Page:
Financial troubles forced the sale of the property in the 1970s, after which it fell into ruin. Some of the upper floor support beams were cut out and used for firewood. Today's reconstruction reveals what life was like in 1912. The basement reveals what life was like below stairs, with clothes to try on, a silver safe to peer into, and the butler's room to explore (I thought immediately of Mr. Carson).



I wish I could have tucked a few of these plant pots, available in the gift shop, into my luggage.
We took a tour of the house and saw some sections not open otherwise. Guided tours are a wonderful way to learn some of the stories about the houses we visited. 



The tea shop is located in the former billiard room, complete with fireplace. I enjoyed a delicious Courgette (Zucchini), Garlic and Stilton Soup and a Cheese Scone.


After lunch we walked up the hill to Dinefwr Castle, built in the 12th century by an earlier Lord Rhys. 



A view from the battlements shows the extent of the castle.




The views over the valley are extensive and would have been very useful to see if anyone were approaching the castle, be he friend or foe.



A view of Newton House from the castle. 



Tim, my cousin and her daughter.



While touring the ruins, I felt the similarities between this 12th century castle, and the one in Les Andelys - Chateau Gaillard, built by Richard the Lion-Heart, about which I wrote earlier. The designs were similar, but the building materials very different. Here is the dark stone of Wales, whereas Chateau Gaillard is constructed of golden limestone.

I hope you've enjoyed this brief tour of Dinefwr - both a castle and a house. It's been just two months since we visited which seems short, but much has happened since then. I like going back over the photos and my travel journal. Tim and I reminisce and it makes the pleasure of the journey linger.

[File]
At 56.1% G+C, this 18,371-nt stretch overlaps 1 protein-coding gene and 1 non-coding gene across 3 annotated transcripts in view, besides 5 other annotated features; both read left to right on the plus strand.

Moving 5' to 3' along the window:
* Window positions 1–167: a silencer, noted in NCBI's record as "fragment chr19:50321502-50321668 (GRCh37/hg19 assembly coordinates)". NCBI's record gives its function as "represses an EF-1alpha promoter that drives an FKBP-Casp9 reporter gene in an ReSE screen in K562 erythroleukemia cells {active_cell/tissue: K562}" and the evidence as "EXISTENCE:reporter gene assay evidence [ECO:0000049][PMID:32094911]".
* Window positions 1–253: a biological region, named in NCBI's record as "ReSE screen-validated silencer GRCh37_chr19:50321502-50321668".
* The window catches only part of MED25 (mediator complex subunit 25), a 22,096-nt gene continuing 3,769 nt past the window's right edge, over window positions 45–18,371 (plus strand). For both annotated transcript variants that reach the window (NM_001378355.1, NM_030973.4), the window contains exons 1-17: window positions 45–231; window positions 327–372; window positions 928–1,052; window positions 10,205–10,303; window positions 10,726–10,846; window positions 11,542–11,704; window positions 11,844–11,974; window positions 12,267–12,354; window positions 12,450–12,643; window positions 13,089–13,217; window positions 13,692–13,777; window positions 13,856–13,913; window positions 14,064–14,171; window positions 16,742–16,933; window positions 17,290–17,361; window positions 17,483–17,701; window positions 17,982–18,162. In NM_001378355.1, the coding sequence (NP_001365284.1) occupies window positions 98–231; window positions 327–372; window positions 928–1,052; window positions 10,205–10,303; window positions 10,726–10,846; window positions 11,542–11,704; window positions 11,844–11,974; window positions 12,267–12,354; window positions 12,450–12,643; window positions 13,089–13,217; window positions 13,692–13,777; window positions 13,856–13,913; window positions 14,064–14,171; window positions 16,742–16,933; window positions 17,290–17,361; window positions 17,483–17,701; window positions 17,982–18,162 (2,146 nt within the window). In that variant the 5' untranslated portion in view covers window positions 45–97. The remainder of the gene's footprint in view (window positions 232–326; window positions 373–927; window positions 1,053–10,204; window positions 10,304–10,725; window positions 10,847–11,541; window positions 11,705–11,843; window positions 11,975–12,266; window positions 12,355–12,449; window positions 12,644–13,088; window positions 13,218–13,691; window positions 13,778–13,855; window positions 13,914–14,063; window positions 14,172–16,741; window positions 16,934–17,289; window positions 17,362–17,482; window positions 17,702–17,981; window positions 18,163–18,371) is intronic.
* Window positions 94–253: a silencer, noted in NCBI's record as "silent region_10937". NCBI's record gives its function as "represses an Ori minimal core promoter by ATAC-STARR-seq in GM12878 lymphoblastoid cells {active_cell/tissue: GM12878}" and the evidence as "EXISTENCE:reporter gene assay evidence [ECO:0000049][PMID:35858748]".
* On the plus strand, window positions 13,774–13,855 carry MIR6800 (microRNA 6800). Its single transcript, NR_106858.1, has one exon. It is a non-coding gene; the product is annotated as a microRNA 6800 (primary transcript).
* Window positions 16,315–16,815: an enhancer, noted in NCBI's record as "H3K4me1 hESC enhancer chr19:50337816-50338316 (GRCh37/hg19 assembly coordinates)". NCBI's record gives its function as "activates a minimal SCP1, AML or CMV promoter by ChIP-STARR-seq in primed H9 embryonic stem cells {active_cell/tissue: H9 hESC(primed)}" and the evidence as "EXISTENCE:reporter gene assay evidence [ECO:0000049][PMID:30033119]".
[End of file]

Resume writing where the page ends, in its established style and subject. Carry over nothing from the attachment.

Linking to Mosaic Monday, hosted by Maggie of Normandy Life.  

Friday, September 23, 2016

Officially Autumn: Five on Friday



1. The autumn equinox has come and gone. The sun slips low earlier and earlier. I search through my clothing for layers of warmth. No more bare feet. No more airy shirts. It's time for the coziness of sweaters and blankets. 


2. Autumn arrives with gentleness, gliding in on thistledown in foggy mornings clearing to bright sunshine that has us taking off those early morning sweaters to enjoy the sun's radiant warmth on our backs.


3. Many of the leaves have been parched brown and crunchy by lack of rain. Now begins the fall of softly coloured leaves - not so intense as in the eastern parts of our country, but their lovely yellows stand out against the dominant evergreens.


4. These calm photos belie the busyness of autumn. The whirlwind of beginning teaching has not yet abated. Yesterday, I, along with 4 other teachers, accompanied a big yellow bus of 45 teenagers to Bard on the Beach in Vancouver where we enjoyed a production of Romeo and Juliet. It was a long day.


5. In my own garden the hydrangeas are tawny pink and faded blue. This weekend I'll clip the last bunches to dry for the winter. There will be a birthday party, some house puttering, and hopefully some time for reading and sewing.

Linking to Five on Friday, hosted by Amy of Love Made My Home. 

Thursday, September 15, 2016

Five on Friday: This and That



1. One of our BC Ferries slips between islands. These boats are our link to the mainland. I find riding the ferry rather relaxing, although it took me awhile to get used to the slower pace. There are restaurants, coffee shops, and a small gift store on the larger ferries, like the one above.